Albatros
German fighter aircraft of World War I. The Albatros DIII, a highly streamlined biplane capable of speeds of 175 kph/110 mph armed with two machine guns, was one of the most significant fighter...

Albee, Edward (Franklin)
(1928) US dramatist. Associated with the Theatre of the Absurd, he is best known for his play Who's Afraid of Virginia Woolf? (1962, filmed 1966), a grim depiction of a miserable marriage. His other...

Alberdi, Juan Bautista
(1810-1884) Argentine political theorist and diplomat. Forced into exile 1838 because of his opposition to dictator Juan Manuel de Rosas, he wrote his great work Bases y punto de partida para la organización...

Alberoni, Giulio
(1664-1752) Spanish-Italian priest and politician, born in Piacenza, Italy. Philip V made him prime minister of Spain 1715. In 1717 he became a cardinal. He introduced many domestic reforms, including the...

Albers, Anni
(1899-1994) German-born US weaver and designer, closely associated with the Bauhaus school of design. She wrote many articles on weaving and industry, as well as two books: ...

Albers, Josef
(1888-1976) German painter. Albers fled Germany for America in 1903, where he was influential in introducing the Bauhaus art school concepts, which stressed craftsmanship and a functional approach to design. A...

Albert I
(1875-1934) King of the Belgians from 1909, the younger son of Philip, Count of Flanders, and the nephew of Leopold II. In 1900 he married Duchess Elisabeth of Bavaria. In World War I he commanded the Allied...

Albert II, Crown Prince
(1958) Ruler of Monaco from 2005. The only son of Prince Rainier and his US wife, Grace Kelly, he served briefly in the French navy and then worked as an intern for various companies in France and the USA....

Albert Memorial, the
Imposing Gothic Revival monument in Kensington Gardens, London. It was erected 1863-72 in memory of Albert, the Prince Consort, husband of Queen Victoria. The monument was designed by George...

Albert, Battle of
In World War I, an inconclusive battle between French and German forces September 20-30 1914, in Somme département northeast of Amiens, as part of the German `race to the sea`. The French and...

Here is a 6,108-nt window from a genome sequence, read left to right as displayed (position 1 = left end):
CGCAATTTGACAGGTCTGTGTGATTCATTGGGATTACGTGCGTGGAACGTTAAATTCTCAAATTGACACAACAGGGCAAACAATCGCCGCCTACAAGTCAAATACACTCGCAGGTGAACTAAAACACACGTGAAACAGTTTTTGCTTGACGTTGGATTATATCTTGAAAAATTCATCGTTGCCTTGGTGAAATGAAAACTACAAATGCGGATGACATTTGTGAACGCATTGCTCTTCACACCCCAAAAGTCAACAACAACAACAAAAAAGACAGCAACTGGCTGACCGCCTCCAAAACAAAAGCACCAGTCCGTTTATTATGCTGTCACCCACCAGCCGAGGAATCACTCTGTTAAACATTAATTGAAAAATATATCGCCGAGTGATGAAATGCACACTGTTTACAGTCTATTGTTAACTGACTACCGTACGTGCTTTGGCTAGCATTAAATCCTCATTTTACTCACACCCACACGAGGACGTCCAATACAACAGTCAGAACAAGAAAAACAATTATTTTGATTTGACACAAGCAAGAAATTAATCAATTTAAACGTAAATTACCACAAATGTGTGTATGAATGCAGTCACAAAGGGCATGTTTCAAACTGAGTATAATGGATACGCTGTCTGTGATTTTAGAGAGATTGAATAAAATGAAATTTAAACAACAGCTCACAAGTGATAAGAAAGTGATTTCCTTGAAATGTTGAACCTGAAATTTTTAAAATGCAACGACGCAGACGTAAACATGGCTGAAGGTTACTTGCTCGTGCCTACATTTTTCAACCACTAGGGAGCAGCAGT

Albert, Carl (Bert)
(1908-2000) US representative. A Democrat, Albert became majority whip of the House of Representatives in 1955 and majority leader in 1962. He created an alliance between the representatives from northern and...

Albert, Prince Consort
(1819-1861) Husband of British Queen Victoria from 1840. A patron of the arts, science, and industry, Albert was the second son of the Duke of Saxe Coburg-Gotha and first cousin to Queen Victoria, whose chief...

Alberti, Leon Battista
(1404-1472) Italian Renaissance architect and theorist. He set out the principles of classical architecture, and covered their modification for Renaissance practice, in De re aedificatoria/On Architecture,...

Alberti, Rafael
(born 1902) Spanish poet. His early work, influenced by surrealism, included `Sobre los angeles/Concerning the Angels` 1927-28, a vivid account of an emotional crisis. After 1931 he became a communist and...

Albertinelli, Mariotto
(1474-1515) Italian painter of religious subjects. He followed Fra Bartolommeo in style, though had his own dignified simplicity of grouping. The Visitation (1503, Uffizi, Florence) and Madonna and Child with...